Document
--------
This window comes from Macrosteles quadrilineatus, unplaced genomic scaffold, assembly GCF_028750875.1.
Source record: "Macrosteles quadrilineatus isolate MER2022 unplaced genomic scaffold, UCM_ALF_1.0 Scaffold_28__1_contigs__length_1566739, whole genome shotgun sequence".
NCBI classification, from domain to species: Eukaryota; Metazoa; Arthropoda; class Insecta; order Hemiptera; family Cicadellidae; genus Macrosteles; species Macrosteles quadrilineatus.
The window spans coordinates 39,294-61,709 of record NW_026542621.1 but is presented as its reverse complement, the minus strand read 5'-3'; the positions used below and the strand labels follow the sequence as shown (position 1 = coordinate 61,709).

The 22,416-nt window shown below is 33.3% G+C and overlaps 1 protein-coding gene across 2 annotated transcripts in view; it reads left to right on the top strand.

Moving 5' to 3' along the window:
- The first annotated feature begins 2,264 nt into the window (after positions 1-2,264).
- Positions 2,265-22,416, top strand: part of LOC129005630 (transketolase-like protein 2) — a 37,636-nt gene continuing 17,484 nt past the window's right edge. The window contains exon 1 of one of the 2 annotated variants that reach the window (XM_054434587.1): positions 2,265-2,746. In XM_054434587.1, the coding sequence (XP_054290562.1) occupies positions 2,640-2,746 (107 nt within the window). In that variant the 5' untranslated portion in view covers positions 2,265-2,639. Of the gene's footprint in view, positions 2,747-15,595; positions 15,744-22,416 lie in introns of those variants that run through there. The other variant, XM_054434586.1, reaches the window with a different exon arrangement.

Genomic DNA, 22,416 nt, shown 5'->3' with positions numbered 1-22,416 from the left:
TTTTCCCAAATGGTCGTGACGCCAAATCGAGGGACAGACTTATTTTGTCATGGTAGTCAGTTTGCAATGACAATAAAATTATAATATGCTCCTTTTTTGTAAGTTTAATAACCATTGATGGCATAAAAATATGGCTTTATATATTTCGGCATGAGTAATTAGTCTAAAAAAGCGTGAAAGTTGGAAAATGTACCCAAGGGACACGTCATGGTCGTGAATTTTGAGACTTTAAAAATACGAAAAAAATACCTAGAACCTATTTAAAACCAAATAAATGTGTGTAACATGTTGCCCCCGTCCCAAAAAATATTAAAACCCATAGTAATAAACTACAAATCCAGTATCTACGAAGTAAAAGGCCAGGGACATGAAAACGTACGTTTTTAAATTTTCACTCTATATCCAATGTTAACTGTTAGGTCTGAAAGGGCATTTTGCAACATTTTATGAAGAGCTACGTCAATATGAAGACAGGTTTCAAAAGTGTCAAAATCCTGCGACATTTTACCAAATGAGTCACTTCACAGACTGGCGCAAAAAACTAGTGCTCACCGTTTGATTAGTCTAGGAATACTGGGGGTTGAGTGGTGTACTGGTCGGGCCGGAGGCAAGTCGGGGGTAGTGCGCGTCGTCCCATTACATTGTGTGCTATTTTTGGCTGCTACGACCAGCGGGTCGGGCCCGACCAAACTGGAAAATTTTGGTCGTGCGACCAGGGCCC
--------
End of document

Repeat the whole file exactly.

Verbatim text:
This window comes from Macrosteles quadrilineatus, unplaced genomic scaffold, assembly GCF_028750875.1.
Source record: "Macrosteles quadrilineatus isolate MER2022 unplaced genomic scaffold, UCM_ALF_1.0 Scaffold_28__1_contigs__length_1566739, whole genome shotgun sequence".
NCBI classification, from domain to species: Eukaryota; Metazoa; Arthropoda; class Insecta; order Hemiptera; family Cicadellidae; genus Macrosteles; species Macrosteles quadrilineatus.
The window spans coordinates 39,294-61,709 of record NW_026542621.1 but is presented as its reverse complement, the minus strand read 5'-3'; the positions used below and the strand labels follow the sequence as shown (position 1 = coordinate 61,709).

The 22,416-nt window shown below is 33.3% G+C and overlaps 1 protein-coding gene across 2 annotated transcripts in view; it reads left to right on the top strand.

Moving 5' to 3' along the window:
- The first annotated feature begins 2,264 nt into the window (after positions 1-2,264).
- Positions 2,265-22,416, top strand: part of LOC129005630 (transketolase-like protein 2) — a 37,636-nt gene continuing 17,484 nt past the window's right edge. The window contains exon 1 of one of the 2 annotated variants that reach the window (XM_054434587.1): positions 2,265-2,746. In XM_054434587.1, the coding sequence (XP_054290562.1) occupies positions 2,640-2,746 (107 nt within the window). In that variant the 5' untranslated portion in view covers positions 2,265-2,639. Of the gene's footprint in view, positions 2,747-15,595; positions 15,744-22,416 lie in introns of those variants that run through there. The other variant, XM_054434586.1, reaches the window with a different exon arrangement.

Genomic DNA, 22,416 nt, shown 5'->3' with positions numbered 1-22,416 from the left:
TTTTCCCAAATGGTCGTGACGCCAAATCGAGGGACAGACTTATTTTGTCATGGTAGTCAGTTTGCAATGACAATAAAATTATAATATGCTCCTTTTTTGTAAGTTTAATAACCATTGATGGCATAAAAATATGGCTTTATATATTTCGGCATGAGTAATTAGTCTAAAAAAGCGTGAAAGTTGGAAAATGTACCCAAGGGACACGTCATGGTCGTGAATTTTGAGACTTTAAAAATACGAAAAAAATACCTAGAACCTATTTAAAACCAAATAAATGTGTGTAACATGTTGCCCCCGTCCCAAAAAATATTAAAACCCATAGTAATAAACTACAAATCCAGTATCTACGAAGTAAAAGGCCAGGGACATGAAAACGTACGTTTTTAAATTTTCACTCTATATCCAATGTTAACTGTTAGGTCTGAAAGGGCATTTTGCAACATTTTATGAAGAGCTACGTCAATATGAAGACAGGTTTCAAAAGTGTCAAAATCCTGCGACATTTTACCAAATGAGTCACTTCACAGACTGGCGCAAAAAACTAGTGCTCACCGTTTGATTAGTCTAGGAATACTGGGGGTTGAGTGGTGTACTGGTCGGGCCGGAGGCAAGTCGGGGGTAGTGCGCGTCGTCCCATTACATTGTGTGCTATTTTTGGCTGCTACGACCAGCGGGTCGGGCCCGACCAAACTGGAAAATTTTGGTCGTGCGACCAGGGCCC